McDowell (full answer): “Definitely not Coach Hevesy,” he says with a laugh. “I’d have to say, there was a coach from South Alabama. He was friends with my O-line coach. I can’t remember his name;I’ve known so many names, but he was very nice to me. He understood I wouldn’t go to South Alabama with the other offers I had, but he still liked me as a player. He even said he’d like me to come and visit them so I could meet their players and kind of talk to their players. That was my first offer. And actually, he’s at Indiana now and I saw him the other day. He followed up with me and was very proud of everything I went through. He said he knows the journey through it was very tough and crazy, but he was very proud of me and was going to keep up with me. So he was a very nice coach.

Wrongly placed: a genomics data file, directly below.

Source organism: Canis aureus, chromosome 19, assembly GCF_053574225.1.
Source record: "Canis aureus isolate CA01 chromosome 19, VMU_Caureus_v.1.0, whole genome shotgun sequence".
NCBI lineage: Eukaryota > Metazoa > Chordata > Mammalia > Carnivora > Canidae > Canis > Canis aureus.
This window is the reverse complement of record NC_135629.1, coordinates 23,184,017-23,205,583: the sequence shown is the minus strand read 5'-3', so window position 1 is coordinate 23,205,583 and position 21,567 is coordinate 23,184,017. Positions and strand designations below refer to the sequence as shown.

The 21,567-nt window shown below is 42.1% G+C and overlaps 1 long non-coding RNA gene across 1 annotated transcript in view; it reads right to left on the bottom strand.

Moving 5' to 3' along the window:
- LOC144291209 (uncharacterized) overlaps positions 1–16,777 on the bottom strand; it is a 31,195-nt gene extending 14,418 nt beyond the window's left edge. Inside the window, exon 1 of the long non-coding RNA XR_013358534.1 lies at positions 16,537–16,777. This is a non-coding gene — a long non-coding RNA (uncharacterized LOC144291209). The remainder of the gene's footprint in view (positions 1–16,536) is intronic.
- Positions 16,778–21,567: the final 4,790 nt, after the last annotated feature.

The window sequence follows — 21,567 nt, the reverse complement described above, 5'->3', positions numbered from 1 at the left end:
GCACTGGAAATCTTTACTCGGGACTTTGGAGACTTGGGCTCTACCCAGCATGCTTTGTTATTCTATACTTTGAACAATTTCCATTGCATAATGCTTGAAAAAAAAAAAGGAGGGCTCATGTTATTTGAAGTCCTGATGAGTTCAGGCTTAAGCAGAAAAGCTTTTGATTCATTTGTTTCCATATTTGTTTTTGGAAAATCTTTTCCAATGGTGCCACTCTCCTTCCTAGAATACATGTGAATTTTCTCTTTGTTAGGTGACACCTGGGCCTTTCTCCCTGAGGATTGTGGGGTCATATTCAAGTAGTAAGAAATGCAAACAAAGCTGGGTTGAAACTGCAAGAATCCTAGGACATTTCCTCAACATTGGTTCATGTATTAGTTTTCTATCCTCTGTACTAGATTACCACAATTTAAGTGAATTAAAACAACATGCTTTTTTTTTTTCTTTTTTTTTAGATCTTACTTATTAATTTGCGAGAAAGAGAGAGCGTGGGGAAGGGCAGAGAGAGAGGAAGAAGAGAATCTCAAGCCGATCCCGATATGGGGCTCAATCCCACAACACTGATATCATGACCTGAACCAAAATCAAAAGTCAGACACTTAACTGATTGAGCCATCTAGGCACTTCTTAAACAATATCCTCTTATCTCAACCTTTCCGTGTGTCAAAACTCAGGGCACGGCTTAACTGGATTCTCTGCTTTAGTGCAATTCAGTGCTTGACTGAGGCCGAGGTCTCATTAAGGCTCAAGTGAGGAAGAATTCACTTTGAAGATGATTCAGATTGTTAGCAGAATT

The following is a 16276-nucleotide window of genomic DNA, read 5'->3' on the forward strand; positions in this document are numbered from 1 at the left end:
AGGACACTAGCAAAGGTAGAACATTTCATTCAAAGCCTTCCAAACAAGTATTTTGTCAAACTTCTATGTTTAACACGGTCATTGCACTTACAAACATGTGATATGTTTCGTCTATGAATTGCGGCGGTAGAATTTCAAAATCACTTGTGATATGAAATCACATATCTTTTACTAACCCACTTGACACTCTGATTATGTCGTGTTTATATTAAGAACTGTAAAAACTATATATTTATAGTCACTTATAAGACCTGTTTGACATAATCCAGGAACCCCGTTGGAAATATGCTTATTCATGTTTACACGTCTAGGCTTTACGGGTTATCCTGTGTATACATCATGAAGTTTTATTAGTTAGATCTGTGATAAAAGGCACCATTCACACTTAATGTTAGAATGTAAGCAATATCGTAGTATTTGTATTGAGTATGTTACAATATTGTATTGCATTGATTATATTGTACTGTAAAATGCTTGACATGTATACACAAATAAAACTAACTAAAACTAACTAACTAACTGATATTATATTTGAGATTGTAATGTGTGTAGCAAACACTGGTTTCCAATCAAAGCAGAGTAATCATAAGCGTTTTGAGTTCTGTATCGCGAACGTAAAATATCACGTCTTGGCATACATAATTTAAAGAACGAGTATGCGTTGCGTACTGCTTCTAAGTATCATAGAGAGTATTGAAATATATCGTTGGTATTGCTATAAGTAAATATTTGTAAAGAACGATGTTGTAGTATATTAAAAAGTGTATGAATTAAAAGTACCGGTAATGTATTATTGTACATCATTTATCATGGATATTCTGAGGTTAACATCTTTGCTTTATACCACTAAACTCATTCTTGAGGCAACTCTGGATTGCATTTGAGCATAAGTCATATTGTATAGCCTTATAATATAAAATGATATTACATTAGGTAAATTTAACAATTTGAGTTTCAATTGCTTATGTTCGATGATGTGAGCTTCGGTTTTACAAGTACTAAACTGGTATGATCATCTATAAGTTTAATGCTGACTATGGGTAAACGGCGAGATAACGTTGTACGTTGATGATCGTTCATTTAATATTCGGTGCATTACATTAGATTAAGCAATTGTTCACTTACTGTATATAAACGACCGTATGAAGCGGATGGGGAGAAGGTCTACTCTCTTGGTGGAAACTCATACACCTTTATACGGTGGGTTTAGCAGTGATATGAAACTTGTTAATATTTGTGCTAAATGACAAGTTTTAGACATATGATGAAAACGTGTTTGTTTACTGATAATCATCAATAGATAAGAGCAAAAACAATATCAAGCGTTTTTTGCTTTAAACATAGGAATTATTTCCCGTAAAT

“Coach [Garin] Justice was very nice too, FAU. He went to Arizona. He came around practices and came out and ate with us one night. He went to Arizona and he wanted me to come there too, [but] he understood I wasn’t going to go all the way to Arizona.”
Q: Who was the funniest coach?
McDowell: “Coach Hevesy, no doubt. Coach Hevesy. He’s that sense of humor that is kind of like mean and funny, very shocking. He tells it like it is.”
Q: What was the craziest or most unusual thing to happen on a recruiting visit?
McDowell: “It was on an unofficial visit when we were at Auburn and we were watching a game. Their eagle went flying around the stadium and hit the field goal post and fell to the ground. And all the Auburn fans were going crazy, and when he hit the field goal post it went dead silent.
Tami McDowell: “You’ve got one job. All you do is fly around the stadium and you run into [the] goalpost?”